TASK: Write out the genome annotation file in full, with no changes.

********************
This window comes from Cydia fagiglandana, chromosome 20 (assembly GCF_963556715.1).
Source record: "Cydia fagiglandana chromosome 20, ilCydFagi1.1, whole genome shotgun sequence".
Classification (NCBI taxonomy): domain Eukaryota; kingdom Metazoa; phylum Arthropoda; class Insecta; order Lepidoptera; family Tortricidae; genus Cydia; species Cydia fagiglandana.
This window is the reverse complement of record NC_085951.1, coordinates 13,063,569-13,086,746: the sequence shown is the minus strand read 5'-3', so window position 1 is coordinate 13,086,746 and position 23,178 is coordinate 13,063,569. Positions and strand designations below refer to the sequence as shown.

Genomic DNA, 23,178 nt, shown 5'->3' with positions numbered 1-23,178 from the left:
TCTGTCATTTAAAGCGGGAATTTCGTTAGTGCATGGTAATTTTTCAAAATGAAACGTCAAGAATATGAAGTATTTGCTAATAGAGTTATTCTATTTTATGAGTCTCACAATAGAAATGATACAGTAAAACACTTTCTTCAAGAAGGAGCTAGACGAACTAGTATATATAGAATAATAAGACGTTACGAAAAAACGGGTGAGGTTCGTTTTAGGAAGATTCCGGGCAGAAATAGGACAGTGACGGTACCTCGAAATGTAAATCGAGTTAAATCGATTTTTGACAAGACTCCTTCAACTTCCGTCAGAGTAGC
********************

This window comes from Cydia fagiglandana, chromosome 20 (assembly GCF_963556715.1).
Source record: "Cydia fagiglandana chromosome 20, ilCydFagi1.1, whole genome shotgun sequence".
Classification (NCBI taxonomy): domain Eukaryota; kingdom Metazoa; phylum Arthropoda; class Insecta; order Lepidoptera; family Tortricidae; genus Cydia; species Cydia fagiglandana.
This window is the reverse complement of record NC_085951.1, coordinates 13,063,569-13,086,746: the sequence shown is the minus strand read 5'-3', so window position 1 is coordinate 13,086,746 and position 23,178 is coordinate 13,063,569. Positions and strand designations below refer to the sequence as shown.

Genomic DNA, 23,178 nt, shown 5'->3' with positions numbered 1-23,178 from the left:
TCTGTCATTTAAAGCGGGAATTTCGTTAGTGCATGGTAATTTTTCAAAATGAAACGTCAAGAATATGAAGTATTTGCTAATAGAGTTATTCTATTTTATGAGTCTCACAATAGAAATGATACAGTAAAACACTTTCTTCAAGAAGGAGCTAGACGAACTAGTATATATAGAATAATAAGACGTTACGAAAAAACGGGTGAGGTTCGTTTTAGGAAGATTCCGGGCAGAAATAGGACAGTGACGGTACCTCGAAATGTAAATCGAGTTAAATCGATTTTTGACAAGACTCCTTCAACTTCCGTCAGAGTAGC